Vulgare variable names

I've seen a bunch of inappropriate variable names online. I was told by a teacher to never be cute like that, and I follow his advise. I was able to find something I'm not quite sure about now :)

I have two words, which I've named:
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string fWord;
string sWord;


Think fWord is going to be a problem? Is the industry so politically correct?
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The only thing that you have to consider when choosing a variable name is that it sufficiently self-documents itself. Follow that guideline and you:

A) Probably won't ever need to use "vulgar" terms unless you're writing a sexual reproduction library.

B) Probably won't get confused with your variable names so often.

C) Won't incur the wrath of others that depend on your code.
closed account (1yR4jE8b)
Teachers live in the mystical land of Academia, and the things they tell you pretty much never apply to the real world.

For example, I was reading the Doom source code and noticed a variable called "fuck". It's completely undocumented, and I have no idea what it does.

I've also seen a few gems in my time, like:

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Exception up = new Exception("Something is really wrong.");
throw up;  //ha ha 




//
// Dear maintainer:
//
// Once you are done trying to 'optimize' this routine,
// and have realized what a terrible mistake that was,
// please increment the following counter as a warning
// to the next guy:
//
// total_hours_wasted_here = 42
//


// Magic. Do not touch.



#define TRUE FALSE //Happy debugging suckers


Ha the dear maintainer one was awesome.
closed account (o1vk4iN6)
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Exception up = new Exception("Something is really wrong.");
throw up;  //ha ha  


Is the memory leak suppose to be part of the joke ?
@xerzi
Looks like C# or Java to me, so it won't leak memory.
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Teachers live in the mystical land of Academia, and the things they tell you pretty much never apply to the real world.

I disagree.

Crude language is never appropriate in source code, except when in lists of specifically vulgar words. It isn't funny, or cute, or smart, and all it shows the reader is that the writer's head is not where it belongs.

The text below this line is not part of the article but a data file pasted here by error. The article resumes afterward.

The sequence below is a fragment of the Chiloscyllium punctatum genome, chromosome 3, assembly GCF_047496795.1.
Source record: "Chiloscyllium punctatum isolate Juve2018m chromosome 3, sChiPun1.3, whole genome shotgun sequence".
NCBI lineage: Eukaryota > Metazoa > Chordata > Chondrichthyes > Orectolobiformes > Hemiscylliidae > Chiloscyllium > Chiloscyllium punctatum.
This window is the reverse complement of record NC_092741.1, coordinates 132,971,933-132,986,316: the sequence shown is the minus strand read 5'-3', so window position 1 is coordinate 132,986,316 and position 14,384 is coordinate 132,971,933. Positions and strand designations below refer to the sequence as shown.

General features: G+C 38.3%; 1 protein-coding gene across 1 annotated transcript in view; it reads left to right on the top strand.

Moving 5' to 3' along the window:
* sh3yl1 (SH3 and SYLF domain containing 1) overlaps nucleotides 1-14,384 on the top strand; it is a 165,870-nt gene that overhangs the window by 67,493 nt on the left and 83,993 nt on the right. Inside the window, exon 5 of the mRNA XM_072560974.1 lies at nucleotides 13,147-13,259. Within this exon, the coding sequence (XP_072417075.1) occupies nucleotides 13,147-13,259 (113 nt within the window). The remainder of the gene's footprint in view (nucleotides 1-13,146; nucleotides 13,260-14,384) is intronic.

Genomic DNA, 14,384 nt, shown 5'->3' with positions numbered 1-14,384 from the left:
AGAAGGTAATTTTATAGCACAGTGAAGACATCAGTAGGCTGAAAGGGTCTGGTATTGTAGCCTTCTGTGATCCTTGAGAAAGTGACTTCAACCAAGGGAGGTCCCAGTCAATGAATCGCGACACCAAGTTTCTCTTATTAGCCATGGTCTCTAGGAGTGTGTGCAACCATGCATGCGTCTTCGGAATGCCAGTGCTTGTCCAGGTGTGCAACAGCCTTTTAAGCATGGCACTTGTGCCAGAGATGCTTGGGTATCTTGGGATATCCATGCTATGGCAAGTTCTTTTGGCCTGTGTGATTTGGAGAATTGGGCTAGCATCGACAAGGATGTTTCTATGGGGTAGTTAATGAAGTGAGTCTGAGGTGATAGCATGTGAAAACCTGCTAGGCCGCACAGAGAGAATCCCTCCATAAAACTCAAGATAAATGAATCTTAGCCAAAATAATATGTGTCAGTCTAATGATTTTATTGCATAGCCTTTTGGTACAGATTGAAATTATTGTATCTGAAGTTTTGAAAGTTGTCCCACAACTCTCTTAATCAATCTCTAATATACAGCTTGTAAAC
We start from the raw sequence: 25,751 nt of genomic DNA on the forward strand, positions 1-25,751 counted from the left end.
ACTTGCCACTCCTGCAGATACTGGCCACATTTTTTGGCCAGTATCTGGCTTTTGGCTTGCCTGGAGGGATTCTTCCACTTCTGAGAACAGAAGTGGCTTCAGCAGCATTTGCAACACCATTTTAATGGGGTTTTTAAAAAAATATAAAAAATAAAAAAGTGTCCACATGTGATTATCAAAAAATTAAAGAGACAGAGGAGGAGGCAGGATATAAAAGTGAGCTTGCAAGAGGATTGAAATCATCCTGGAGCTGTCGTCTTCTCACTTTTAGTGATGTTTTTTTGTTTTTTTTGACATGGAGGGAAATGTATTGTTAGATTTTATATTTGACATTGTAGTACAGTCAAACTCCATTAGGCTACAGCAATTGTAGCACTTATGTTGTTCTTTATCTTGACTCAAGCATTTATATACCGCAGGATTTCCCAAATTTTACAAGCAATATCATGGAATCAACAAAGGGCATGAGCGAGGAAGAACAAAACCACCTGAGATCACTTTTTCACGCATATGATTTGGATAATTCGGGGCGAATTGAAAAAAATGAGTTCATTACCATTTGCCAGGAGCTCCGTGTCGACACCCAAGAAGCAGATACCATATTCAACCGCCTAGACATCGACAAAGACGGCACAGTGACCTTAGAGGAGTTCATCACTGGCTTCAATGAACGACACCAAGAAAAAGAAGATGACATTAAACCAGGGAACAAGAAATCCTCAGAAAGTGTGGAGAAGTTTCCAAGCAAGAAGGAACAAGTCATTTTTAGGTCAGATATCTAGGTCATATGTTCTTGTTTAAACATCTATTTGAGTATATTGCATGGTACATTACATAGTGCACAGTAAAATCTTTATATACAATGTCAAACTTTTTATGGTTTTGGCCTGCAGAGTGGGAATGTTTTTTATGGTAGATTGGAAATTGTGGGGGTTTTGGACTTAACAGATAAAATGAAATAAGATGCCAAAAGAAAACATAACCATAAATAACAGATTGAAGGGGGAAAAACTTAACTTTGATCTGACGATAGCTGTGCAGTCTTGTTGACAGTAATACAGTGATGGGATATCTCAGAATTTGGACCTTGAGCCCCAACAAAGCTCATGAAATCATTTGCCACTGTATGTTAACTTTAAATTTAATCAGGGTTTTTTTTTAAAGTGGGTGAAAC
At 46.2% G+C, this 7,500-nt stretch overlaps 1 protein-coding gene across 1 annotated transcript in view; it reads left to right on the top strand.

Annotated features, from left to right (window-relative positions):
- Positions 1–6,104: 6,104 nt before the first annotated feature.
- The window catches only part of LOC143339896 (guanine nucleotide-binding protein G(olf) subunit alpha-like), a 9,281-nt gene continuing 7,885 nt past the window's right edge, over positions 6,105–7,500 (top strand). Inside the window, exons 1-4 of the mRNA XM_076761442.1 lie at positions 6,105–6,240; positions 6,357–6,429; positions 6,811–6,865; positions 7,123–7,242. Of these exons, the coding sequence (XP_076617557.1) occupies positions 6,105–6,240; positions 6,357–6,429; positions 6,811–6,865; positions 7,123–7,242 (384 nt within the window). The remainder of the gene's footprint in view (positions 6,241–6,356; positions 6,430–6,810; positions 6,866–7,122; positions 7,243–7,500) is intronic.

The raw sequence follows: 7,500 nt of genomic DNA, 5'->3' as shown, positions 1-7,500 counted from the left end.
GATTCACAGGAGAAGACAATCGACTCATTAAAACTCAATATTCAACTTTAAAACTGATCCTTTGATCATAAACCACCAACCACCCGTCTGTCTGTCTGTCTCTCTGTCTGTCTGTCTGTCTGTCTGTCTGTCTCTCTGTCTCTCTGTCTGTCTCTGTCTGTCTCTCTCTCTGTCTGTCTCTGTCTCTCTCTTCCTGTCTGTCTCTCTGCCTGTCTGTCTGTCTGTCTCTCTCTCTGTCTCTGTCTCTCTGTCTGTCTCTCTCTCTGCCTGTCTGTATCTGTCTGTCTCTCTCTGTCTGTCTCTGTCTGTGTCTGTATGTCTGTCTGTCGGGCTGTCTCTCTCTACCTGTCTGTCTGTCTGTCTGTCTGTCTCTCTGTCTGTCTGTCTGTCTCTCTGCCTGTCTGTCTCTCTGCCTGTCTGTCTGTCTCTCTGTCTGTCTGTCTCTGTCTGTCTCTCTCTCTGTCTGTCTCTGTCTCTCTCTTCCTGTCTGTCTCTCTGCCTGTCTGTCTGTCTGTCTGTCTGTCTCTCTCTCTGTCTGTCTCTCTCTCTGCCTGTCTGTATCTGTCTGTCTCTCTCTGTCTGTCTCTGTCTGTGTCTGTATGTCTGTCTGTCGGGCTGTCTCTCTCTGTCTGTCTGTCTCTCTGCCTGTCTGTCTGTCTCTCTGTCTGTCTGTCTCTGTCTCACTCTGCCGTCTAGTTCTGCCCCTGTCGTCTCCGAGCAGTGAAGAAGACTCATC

Whom would you hire? Someone whose code looks like this:

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int bitcount( unsigned long x )
{
    int result = 0;
    while (x)
    {
        if (x & 1)
        {
            result += 1;
        }
        x >>= 1;
    }
    return result;
}

Or like this:

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int bitcount( unsigned long EXPLETIVE )
{
    int VULGARITY = 0;
    while (EXPLETIVE)
    {
        if (EXPLETIVE & 1)
        {
            VULGARITY += 1;
        }
        EXPLETIVE >>= 1;
    }
    return VULGARITY;
}

Crude words stand out just as much. What they show the reader are the following things:

1. The writer does not care about code maintainability.
2. The writer very likely does not understand his code very well.
3. The writer's code probably has some serious bugs.
4. The writer does not know how to properly name something.
5. The writer does not care about working with other people.
6. The writer is wasting time (thinking about stuff other than his program).

Just for starters. Your teacher is right about this.

BTW. "vulgar" means, in today's language, anything that is crude or offensive, not necessarily just sexual.

edited to fix speling missteak
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Well, if the variable name is explicative, then that's alright. Expletive would be a different story, though.
maybe in the coorporate world but probrably not in the entertiainment/science world with games and such. It may be offensive if it was a slur but all i could see happening is a chuckle.
@helios
Holy crap! I can't believe I made that mistake! I'll fix it above.
closed account (1yR4jE8b)
Whom would you hire?


If the person who sometimes use expletives in his code writes code like John Carmack, you bet your ass I'm going to hire him. I'm in the business of shipping code that works, period. I could give 2 shits what his variables are called.
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hurhurhur variaballs only write dirty code if your bored on your own and it turns you on
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